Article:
Let's reconsider that with an historical example.
In February 1922, Edgar Vincent, 1st Viscount D'Abernon, from 1920 to 1925 D'Abernon the British Ambassador to Berlin, criticised the idea of a military alliance between Britain and France:
The fundamental criticism...is that England undertakes definite and very extensive responsibilities in order to avoid a danger which she believes to be largely imaginary. An armed attack by Germany on France within the next twenty-five years is admittedly improbable, an attack by Germany on England in the same period even more so...the whole tone of the French is to assume that the real danger to the future peace of Europe is military aggression by Germany.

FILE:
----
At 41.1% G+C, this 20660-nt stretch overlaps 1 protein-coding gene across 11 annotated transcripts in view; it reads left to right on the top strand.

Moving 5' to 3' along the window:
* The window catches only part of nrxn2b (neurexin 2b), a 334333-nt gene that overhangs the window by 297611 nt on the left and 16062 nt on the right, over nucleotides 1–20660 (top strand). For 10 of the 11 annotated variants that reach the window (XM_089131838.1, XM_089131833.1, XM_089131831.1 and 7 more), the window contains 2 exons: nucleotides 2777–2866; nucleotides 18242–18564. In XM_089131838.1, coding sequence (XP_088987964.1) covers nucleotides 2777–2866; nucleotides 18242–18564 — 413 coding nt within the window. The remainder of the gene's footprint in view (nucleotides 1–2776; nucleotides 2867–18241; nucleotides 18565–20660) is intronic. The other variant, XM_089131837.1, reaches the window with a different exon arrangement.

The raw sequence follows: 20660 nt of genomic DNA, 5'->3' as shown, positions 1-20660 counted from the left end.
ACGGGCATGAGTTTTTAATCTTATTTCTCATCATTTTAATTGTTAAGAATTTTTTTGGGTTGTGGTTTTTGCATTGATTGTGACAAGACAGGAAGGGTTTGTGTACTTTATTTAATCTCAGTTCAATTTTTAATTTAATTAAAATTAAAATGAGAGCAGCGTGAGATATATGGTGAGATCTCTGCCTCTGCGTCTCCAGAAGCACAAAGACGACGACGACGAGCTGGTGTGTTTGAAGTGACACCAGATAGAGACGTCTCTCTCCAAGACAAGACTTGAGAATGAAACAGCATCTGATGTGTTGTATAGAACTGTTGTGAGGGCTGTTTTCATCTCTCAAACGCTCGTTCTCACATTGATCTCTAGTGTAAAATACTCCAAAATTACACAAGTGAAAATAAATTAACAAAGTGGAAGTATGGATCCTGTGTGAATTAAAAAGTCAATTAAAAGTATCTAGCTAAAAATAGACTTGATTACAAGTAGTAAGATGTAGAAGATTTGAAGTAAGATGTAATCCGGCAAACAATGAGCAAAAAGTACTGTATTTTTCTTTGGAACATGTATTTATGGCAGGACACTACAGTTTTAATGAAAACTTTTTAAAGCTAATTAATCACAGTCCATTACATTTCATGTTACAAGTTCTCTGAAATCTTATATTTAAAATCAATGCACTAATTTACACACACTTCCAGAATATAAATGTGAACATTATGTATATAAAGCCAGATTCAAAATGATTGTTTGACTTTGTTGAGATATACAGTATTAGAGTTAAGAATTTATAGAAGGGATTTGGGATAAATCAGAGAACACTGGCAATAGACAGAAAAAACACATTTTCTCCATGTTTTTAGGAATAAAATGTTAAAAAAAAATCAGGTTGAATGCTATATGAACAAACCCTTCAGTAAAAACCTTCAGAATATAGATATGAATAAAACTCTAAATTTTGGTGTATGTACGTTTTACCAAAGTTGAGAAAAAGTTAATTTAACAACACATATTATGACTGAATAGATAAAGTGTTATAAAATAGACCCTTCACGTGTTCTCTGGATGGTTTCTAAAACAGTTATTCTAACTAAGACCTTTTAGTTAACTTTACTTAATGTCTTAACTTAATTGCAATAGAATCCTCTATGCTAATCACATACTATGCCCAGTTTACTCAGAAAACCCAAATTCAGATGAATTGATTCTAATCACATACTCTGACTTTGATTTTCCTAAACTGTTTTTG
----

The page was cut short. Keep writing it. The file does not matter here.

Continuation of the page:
On 9 February 1925 D'Abernon wrote that it was necessary
"to abandon the view that Germans are such congenital liars that there is no practical advantage in obtaining from them any engagement or declaration. On this assumption progress is impossible. Personally I regard the Germans as more reliable and more bound to written engagements than many other nations".